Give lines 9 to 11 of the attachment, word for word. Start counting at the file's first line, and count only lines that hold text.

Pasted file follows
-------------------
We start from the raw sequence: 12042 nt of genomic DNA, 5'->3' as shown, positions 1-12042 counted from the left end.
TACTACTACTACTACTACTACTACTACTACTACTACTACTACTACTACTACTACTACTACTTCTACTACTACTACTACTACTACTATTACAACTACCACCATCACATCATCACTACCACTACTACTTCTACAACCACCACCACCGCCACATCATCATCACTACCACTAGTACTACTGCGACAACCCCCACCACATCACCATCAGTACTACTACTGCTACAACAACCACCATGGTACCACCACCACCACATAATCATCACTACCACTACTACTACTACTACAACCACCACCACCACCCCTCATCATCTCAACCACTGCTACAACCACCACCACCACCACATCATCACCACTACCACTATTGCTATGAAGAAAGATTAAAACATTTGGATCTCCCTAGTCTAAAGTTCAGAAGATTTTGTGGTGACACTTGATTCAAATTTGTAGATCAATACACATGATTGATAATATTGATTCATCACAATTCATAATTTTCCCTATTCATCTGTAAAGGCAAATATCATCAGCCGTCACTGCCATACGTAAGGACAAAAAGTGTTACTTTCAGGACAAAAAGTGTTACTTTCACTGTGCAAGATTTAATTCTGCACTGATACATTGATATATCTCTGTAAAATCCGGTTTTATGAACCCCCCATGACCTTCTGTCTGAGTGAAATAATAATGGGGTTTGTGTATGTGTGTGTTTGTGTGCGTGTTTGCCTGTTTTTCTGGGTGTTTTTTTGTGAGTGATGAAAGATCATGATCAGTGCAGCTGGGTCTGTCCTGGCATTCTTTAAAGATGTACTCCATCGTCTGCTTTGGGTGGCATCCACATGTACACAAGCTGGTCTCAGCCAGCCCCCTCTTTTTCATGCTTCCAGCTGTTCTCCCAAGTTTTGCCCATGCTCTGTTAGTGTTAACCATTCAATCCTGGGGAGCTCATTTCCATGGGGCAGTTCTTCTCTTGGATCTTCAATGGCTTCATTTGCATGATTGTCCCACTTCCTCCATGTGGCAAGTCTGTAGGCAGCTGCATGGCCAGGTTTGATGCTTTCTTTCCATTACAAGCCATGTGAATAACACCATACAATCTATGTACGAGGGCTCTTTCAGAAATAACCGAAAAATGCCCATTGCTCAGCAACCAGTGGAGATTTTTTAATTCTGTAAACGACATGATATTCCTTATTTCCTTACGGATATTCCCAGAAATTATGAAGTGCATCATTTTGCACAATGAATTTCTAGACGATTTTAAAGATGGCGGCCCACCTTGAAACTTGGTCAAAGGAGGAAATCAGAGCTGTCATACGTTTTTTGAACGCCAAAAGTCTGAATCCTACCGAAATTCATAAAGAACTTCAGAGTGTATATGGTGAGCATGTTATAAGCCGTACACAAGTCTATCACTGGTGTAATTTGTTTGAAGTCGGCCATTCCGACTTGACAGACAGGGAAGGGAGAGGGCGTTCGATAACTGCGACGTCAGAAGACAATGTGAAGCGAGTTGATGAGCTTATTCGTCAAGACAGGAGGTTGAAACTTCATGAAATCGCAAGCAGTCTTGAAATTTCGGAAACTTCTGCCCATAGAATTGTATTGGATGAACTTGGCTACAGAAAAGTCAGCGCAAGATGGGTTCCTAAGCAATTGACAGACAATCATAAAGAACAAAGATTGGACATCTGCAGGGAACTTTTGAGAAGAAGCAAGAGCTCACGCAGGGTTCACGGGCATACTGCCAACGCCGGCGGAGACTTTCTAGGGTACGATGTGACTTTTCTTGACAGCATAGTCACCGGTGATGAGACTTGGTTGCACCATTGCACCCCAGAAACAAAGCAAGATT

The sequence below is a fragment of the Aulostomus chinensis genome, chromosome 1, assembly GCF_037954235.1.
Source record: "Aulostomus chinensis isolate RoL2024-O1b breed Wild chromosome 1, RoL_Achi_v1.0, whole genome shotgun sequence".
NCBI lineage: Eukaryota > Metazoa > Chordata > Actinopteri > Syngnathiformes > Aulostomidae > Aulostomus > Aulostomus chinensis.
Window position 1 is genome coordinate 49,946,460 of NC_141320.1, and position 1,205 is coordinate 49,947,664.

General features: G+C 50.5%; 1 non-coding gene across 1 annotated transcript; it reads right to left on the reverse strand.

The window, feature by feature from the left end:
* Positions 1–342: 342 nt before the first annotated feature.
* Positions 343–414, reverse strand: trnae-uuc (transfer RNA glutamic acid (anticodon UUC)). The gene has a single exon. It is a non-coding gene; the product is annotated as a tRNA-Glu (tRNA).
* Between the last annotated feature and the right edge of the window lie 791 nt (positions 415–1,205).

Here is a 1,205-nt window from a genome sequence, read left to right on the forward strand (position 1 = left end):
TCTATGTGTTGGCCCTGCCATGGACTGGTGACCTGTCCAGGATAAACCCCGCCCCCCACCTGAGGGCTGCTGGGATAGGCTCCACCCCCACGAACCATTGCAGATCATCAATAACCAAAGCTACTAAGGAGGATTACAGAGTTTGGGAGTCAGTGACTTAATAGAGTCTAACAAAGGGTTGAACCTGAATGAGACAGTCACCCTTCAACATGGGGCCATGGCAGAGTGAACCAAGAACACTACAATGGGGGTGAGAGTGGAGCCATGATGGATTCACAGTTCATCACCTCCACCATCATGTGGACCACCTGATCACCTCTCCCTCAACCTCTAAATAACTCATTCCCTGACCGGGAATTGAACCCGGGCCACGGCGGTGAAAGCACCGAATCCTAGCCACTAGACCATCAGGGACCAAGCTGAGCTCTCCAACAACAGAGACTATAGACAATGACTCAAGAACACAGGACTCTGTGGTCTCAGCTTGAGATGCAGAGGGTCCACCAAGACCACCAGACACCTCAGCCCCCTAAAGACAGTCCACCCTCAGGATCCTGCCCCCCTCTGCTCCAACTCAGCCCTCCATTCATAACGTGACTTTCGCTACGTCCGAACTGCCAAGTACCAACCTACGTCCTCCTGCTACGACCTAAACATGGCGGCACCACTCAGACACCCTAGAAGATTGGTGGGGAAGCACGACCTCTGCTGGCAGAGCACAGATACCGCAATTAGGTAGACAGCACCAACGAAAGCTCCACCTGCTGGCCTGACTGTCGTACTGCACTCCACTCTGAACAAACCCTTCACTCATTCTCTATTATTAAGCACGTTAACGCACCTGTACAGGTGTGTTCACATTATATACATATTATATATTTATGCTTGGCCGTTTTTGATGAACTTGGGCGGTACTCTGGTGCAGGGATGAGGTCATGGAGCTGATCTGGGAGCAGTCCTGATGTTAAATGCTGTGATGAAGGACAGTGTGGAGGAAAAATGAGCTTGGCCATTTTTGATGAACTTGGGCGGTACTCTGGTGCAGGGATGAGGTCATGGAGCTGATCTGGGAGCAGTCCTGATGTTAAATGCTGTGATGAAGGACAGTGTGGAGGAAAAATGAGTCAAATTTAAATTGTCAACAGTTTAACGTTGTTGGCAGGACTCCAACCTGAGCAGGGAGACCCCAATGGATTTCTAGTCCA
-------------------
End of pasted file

* Positions 1–342: 342 nt before the first annotated feature.
* Positions 343–414, reverse strand: trnae-uuc (transfer RNA glutamic acid (anticodon UUC)). The gene has a single exon. It is a non-coding gene; the product is annotated as a tRNA-Glu (tRNA).
* Between the last annotated feature and the right edge of the window lie 791 nt (positions 415–1,205).